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A Graph of Money in the United States, 1929-38

Gary North
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Feb. 24, 2010

This chart is from a presentation made by the Vice President of the Federal Reserve Bank of St. Louis, Dr. David Wheelock.


The monetary base did not decline, 1929-31. It rose, 1931-33.

Federal Reserve credit fell, 1930-late 1931. It rose, 1932-33. It went flat after 1934.

The money supply fell, 1930-33: the period of collapsing banks. The FDIC went into operation in 1934.

Here is the key questions:

If the Federal Reserve failed by not extending credit, 1930-31, why did its policy of extending credit also fail, 1932-33?

If it failed in not extending enough credit, 1932-33, why were there no problems after 1934, when Federal Reserve credit went strangely flat?

The money supply shot up after 1933. So did the monetary base. This was not because of increased Federal Reserve credit.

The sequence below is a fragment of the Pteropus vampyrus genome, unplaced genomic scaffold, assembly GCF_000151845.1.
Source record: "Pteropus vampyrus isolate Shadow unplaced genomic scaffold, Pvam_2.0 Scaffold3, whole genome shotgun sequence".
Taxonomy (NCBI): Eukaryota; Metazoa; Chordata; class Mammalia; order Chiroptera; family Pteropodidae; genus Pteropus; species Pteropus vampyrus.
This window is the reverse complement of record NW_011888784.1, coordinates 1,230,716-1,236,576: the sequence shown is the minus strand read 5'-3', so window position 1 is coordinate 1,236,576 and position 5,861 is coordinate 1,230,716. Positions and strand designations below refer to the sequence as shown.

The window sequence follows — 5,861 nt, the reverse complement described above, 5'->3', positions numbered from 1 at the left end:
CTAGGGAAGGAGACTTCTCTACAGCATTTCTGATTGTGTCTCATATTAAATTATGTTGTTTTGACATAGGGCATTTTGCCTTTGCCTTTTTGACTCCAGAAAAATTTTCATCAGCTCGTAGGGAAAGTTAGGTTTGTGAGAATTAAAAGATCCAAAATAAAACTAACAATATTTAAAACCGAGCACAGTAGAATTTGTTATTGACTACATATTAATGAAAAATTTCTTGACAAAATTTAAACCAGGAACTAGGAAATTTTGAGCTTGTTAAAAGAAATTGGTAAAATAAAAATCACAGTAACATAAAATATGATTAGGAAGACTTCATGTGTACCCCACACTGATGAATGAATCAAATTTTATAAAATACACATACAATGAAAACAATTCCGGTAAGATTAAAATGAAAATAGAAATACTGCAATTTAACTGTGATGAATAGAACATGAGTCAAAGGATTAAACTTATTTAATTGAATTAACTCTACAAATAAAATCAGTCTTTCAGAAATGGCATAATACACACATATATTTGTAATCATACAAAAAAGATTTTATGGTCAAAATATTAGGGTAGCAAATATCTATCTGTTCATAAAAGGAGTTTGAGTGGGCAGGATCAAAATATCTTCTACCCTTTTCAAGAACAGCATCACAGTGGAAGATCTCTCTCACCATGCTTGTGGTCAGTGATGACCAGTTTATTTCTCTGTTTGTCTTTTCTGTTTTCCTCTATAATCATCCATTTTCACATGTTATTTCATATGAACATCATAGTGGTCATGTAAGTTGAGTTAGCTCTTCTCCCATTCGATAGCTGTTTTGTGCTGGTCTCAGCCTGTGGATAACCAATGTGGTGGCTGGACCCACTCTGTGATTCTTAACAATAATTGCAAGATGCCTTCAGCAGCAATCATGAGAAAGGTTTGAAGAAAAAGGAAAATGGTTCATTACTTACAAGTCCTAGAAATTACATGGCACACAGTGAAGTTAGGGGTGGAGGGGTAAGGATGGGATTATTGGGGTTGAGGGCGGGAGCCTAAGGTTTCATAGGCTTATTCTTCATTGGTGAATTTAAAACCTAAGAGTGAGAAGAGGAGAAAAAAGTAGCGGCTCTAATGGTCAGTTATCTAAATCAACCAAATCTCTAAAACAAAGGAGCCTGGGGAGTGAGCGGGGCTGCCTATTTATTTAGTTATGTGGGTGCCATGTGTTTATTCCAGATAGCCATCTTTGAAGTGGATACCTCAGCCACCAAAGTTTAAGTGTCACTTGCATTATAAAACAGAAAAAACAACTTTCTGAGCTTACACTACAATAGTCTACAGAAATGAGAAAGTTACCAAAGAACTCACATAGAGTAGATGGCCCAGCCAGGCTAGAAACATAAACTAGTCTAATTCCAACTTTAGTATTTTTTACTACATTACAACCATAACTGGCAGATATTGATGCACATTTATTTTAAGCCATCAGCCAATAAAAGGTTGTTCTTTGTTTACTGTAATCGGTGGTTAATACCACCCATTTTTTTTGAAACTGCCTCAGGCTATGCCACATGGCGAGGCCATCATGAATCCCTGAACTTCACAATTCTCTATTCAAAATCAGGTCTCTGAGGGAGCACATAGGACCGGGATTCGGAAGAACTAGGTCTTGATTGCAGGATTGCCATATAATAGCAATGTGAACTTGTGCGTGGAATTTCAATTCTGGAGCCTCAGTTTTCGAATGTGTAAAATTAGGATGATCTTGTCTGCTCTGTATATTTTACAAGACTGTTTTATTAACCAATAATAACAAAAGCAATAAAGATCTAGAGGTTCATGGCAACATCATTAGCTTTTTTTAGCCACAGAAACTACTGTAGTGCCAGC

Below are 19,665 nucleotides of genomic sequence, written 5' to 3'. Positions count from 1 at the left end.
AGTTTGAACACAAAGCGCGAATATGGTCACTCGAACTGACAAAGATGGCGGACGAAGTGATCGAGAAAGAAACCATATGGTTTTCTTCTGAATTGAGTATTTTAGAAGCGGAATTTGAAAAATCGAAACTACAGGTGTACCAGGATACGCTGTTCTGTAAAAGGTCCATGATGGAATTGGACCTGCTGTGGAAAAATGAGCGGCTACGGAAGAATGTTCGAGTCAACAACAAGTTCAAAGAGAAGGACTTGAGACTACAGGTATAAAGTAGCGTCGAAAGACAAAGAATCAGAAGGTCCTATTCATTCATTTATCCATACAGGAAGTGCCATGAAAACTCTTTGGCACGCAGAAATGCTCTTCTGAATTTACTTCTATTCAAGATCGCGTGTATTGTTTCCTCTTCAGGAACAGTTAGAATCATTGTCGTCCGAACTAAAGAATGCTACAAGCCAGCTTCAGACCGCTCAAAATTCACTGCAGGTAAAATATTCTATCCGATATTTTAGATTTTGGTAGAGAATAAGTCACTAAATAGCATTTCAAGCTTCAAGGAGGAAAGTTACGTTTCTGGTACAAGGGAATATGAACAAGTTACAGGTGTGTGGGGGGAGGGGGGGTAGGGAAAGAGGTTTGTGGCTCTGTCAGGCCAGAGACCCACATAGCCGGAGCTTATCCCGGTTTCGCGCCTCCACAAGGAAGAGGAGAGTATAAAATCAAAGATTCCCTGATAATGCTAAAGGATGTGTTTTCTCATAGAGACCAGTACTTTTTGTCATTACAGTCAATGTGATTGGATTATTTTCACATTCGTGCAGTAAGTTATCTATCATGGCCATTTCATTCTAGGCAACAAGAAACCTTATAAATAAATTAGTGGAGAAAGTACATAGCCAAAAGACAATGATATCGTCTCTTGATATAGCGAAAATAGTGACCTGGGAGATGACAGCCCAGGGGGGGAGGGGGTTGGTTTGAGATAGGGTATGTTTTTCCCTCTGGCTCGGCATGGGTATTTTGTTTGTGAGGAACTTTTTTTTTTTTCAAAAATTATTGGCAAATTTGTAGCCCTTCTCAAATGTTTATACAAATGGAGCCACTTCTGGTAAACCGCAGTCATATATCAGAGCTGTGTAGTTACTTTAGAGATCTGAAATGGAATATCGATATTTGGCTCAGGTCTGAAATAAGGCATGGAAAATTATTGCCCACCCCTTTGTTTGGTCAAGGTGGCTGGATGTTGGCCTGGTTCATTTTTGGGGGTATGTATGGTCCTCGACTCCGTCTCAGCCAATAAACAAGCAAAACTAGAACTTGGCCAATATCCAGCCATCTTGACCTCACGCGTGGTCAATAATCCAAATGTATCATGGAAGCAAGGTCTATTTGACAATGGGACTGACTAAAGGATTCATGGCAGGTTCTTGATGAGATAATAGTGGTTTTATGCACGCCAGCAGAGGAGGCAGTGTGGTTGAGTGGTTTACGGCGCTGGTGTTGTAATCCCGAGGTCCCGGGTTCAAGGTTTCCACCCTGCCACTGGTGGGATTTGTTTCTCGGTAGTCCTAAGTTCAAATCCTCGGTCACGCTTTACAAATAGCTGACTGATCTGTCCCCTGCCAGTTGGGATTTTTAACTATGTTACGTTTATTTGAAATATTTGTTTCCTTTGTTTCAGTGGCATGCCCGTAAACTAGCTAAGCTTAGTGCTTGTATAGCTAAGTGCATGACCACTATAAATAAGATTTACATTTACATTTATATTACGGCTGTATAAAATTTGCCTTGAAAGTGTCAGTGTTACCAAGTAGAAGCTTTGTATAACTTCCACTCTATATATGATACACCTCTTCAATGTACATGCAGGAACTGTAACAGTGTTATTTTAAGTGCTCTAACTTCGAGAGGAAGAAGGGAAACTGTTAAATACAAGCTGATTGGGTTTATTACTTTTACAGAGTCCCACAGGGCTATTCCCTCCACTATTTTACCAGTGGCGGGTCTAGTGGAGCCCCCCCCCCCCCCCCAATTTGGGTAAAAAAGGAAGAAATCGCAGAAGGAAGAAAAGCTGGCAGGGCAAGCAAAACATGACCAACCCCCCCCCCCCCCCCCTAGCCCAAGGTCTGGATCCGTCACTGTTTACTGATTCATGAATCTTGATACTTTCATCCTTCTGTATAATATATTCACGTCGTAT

Something fundamental changed in 1934.

The FDIC went into operation in 1934. Bank runs ceased. The FDIC was the creation of Congress in 1933: the Glass-Steagall Act. The Federal Reserve did not possess this authority, nor did any politician suggest that it should.


Was the failure of the FED its policy of keeping short-term rates low, 1925-29? This was Murray Rothbard's thesis in America's Great Depression (1963).

Was the failure of the FED in not extending credit, 1930-32, and not enough credit in 1933? This was the thesis of Milton Friedman and Anna Schwartz in A Monetary History of the United States (1963).

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